90 research outputs found

    Degree correlations in scale-free null models

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    We study the average nearest neighbor degree a(k)a(k) of vertices with degree kk. In many real-world networks with power-law degree distribution a(k)a(k) falls off in kk, a property ascribed to the constraint that any two vertices are connected by at most one edge. We show that a(k)a(k) indeed decays in kk in three simple random graph null models with power-law degrees: the erased configuration model, the rank-1 inhomogeneous random graph and the hyperbolic random graph. We consider the large-network limit when the number of nodes nn tends to infinity. We find for all three null models that a(k)a(k) starts to decay beyond n(τ2)/(τ1)n^{(\tau-2)/(\tau-1)} and then settles on a power law a(k)kτ3a(k)\sim k^{\tau-3}, with τ\tau the degree exponent.Comment: 21 pages, 4 figure

    Subgraphs in preferential attachment models

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    We consider subgraph counts in general preferential attachment models with power-law degree exponent τ>2\tau>2. For all subgraphs HH, we find the scaling of the expected number of subgraphs as a power of the number of vertices. We prove our results on the expected number of subgraphs by defining an optimization problem that finds the optimal subgraph structure in terms of the indices of the vertices that together span it and by using the representation of the preferential attachment model as a P\'olya urn model

    Predicting the long-term citation impact of recent publications

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    A fundamental problem in citation analysis is the prediction of the long-term citation impact of recent publications. We propose a model to predict a probability distribution for the future number of citations of a publication. Two predictors are used: The impact factor of the journal in which a publication has appeared and the number of citations a publication has received one year after its appearance. The proposed model is based on quantile regression. We employ the model to predict the future number of citations of a large set of publications in the field of physics. Our analysis shows that both predictors (i.e., impact factor and early citations) contribute to the accurate prediction of long-term citation impact. We also analytically study the behavior of the quantile regression coefficients for high quantiles of the distribution of citations. This is done by linking the quantile regression approach to a quantile estimation technique from extreme value theory. Our work provides insight into the influence of the impact factor and early citations on the long-term citation impact of a publication, and it takes a step toward a methodology that can be used to assess research institutions based on their most recently published work.Comment: 17 pages, 17 figure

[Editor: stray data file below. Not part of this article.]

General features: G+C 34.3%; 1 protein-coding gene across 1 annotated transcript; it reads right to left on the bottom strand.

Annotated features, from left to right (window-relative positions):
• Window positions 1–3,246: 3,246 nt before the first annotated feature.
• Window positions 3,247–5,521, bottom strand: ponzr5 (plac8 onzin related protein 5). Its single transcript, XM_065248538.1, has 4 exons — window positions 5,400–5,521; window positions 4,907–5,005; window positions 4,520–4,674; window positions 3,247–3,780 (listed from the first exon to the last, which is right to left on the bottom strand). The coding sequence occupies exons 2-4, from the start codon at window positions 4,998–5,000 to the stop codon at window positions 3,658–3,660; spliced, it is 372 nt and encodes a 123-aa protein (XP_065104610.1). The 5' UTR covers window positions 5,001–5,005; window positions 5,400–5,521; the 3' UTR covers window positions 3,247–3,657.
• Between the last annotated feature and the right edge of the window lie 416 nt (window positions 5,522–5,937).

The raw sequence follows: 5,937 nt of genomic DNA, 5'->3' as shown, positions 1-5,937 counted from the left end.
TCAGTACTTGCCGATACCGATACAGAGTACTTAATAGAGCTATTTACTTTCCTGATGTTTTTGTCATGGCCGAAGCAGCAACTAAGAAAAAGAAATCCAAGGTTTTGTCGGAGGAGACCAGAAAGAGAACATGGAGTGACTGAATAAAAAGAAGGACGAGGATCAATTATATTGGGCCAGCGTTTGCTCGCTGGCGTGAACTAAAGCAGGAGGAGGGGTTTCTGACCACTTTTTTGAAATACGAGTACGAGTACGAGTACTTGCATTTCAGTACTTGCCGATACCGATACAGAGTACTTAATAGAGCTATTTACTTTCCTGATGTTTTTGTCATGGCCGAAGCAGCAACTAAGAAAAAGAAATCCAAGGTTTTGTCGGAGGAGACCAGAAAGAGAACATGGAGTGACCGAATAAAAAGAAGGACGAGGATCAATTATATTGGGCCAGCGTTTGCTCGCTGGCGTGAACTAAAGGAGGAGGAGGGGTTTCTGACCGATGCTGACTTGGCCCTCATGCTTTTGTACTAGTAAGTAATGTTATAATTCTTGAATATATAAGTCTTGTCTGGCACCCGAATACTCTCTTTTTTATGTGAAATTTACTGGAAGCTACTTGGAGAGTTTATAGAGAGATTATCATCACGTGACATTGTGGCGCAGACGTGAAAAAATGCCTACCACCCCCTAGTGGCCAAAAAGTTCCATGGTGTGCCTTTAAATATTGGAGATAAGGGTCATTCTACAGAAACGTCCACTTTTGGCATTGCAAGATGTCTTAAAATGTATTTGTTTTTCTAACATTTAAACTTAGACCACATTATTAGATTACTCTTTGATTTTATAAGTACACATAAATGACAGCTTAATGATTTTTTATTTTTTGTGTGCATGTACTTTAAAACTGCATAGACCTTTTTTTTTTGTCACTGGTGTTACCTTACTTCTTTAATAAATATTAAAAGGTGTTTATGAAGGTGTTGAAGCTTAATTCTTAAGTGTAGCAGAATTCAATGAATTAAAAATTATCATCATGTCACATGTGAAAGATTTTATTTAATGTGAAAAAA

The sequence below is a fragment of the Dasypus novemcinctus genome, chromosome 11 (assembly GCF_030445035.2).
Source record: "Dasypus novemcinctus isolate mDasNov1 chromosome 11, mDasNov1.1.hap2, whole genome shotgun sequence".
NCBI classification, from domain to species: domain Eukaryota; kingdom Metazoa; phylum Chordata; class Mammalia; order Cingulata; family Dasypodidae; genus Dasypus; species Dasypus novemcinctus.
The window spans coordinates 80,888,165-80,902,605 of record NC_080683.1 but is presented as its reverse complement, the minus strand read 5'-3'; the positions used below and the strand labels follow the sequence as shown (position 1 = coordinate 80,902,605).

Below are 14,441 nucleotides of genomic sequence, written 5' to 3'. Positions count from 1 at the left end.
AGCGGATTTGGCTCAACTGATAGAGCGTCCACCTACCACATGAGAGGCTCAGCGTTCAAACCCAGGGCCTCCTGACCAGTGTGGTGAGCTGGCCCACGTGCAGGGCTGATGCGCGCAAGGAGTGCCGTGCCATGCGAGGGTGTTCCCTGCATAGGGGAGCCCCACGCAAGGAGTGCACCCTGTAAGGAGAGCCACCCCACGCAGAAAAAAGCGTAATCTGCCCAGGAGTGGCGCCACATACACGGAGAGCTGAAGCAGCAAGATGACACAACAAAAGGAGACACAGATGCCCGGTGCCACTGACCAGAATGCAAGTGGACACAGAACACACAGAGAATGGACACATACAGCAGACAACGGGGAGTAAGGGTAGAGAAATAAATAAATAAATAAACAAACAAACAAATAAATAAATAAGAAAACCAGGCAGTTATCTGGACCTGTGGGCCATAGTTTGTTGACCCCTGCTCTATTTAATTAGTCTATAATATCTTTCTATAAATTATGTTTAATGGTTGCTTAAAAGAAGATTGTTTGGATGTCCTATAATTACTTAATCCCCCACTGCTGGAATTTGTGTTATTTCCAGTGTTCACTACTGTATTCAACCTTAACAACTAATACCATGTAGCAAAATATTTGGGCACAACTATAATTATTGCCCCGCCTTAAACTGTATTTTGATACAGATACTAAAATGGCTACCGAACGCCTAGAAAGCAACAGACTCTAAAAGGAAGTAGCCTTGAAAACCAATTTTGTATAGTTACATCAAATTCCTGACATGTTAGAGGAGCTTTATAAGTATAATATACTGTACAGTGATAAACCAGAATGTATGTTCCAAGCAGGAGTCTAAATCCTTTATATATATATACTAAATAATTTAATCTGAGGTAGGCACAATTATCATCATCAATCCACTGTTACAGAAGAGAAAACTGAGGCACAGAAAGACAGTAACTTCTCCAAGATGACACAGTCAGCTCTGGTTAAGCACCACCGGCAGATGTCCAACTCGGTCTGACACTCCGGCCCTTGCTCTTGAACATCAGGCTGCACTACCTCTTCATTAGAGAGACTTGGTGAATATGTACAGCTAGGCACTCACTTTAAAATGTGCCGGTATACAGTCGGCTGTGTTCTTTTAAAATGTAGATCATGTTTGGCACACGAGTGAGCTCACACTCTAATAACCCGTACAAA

Closure coefficients in scale-free complex networks

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    The formation of triangles in complex networks is an important network property that has received tremendous attention. The formation of triangles is often studied through the clustering coefficient. The closure coefficient or transitivity is another method to measure triadic closure. This statistic measures clustering from the head node of a triangle (instead of from the center node, as in the often studied clustering coefficient). We perform a first exploratory analysis of the behavior of the local closure coefficient in two random graph models that create simple networks with power-law degrees: the hidden-variable model and the hyperbolic random graph. We show that the closure coefficient behaves significantly different in these simple random graph models than in the previously studied multigraph models. We also relate the closure coefficient of high-degree vertices to the clustering coefficient and the average nearest neighbor degree

    Switch chain mixing times through triangle counts